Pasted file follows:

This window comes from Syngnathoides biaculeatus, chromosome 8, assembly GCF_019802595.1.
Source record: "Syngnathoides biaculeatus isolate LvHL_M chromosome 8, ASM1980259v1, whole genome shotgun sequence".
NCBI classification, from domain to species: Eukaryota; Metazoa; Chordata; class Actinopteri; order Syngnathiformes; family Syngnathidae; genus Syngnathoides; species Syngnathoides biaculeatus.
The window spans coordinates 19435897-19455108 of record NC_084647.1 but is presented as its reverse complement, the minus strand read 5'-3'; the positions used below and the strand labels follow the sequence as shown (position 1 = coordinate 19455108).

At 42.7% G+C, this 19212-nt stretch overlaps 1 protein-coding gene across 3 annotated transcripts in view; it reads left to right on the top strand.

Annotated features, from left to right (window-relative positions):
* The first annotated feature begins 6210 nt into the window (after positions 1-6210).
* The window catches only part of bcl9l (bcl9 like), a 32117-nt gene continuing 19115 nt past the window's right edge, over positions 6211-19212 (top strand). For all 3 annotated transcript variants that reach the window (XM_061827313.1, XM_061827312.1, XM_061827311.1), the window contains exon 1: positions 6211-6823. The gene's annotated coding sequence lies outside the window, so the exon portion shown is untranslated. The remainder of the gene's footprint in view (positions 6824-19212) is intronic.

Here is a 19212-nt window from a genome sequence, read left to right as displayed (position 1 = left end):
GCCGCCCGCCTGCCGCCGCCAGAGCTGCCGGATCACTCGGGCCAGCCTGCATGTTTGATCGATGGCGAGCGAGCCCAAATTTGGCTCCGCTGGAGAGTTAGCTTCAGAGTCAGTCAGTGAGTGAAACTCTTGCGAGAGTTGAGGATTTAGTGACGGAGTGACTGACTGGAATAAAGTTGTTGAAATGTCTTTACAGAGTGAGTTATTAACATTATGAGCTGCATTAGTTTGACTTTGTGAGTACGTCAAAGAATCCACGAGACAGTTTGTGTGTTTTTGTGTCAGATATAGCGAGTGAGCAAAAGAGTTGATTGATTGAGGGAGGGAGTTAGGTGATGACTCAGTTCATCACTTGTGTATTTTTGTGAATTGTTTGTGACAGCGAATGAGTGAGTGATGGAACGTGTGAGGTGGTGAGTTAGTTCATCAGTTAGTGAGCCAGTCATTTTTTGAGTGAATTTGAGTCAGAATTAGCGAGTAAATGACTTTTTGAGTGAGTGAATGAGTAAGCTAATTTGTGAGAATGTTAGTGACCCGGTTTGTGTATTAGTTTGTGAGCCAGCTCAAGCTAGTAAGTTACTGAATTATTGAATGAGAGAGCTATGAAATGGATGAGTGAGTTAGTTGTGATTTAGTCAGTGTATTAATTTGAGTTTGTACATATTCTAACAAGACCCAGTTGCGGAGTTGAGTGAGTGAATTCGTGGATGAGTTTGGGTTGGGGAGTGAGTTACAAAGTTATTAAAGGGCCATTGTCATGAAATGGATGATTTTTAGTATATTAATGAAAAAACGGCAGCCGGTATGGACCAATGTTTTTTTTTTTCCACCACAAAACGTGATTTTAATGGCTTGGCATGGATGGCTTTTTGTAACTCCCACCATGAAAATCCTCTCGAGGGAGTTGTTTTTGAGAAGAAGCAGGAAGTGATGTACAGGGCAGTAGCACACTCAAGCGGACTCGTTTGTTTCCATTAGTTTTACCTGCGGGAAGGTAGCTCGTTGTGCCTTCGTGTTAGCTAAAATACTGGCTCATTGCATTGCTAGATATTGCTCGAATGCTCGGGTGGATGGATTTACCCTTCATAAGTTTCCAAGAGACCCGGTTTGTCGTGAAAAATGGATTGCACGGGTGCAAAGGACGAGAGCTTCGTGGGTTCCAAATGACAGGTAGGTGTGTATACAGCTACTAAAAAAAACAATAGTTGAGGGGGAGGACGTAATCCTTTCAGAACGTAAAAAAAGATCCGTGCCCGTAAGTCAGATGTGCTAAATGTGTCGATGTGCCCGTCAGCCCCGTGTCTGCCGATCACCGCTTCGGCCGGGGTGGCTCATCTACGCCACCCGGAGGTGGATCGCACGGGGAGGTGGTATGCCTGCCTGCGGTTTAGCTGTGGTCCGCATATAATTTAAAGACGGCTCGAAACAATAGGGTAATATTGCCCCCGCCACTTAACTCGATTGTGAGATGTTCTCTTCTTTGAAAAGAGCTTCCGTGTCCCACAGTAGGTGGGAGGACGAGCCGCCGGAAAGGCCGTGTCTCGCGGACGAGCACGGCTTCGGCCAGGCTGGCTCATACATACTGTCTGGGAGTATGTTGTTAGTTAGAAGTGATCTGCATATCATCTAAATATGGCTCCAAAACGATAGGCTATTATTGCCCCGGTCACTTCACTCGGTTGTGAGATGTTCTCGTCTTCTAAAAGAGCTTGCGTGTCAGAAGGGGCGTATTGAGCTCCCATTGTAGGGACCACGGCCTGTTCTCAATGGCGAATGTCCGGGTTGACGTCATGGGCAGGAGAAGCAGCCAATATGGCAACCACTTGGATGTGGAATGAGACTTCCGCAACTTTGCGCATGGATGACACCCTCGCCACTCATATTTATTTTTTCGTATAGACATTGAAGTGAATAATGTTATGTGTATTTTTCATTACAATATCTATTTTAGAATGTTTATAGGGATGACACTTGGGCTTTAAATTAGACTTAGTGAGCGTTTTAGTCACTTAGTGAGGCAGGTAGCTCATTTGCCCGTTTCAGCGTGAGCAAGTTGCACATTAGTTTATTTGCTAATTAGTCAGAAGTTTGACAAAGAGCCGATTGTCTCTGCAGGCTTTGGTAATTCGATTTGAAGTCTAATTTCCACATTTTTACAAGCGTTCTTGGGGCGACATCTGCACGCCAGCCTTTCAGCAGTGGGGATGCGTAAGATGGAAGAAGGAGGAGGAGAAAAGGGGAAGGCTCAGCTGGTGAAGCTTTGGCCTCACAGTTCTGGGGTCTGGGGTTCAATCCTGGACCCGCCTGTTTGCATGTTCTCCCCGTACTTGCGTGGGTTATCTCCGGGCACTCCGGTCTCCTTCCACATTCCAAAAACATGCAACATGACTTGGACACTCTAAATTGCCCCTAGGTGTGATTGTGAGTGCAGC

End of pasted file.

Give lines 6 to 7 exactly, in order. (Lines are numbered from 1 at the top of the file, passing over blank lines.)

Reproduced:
Annotated features, from left to right (window-relative positions):
* The first annotated feature begins 6210 nt into the window (after positions 1-6210).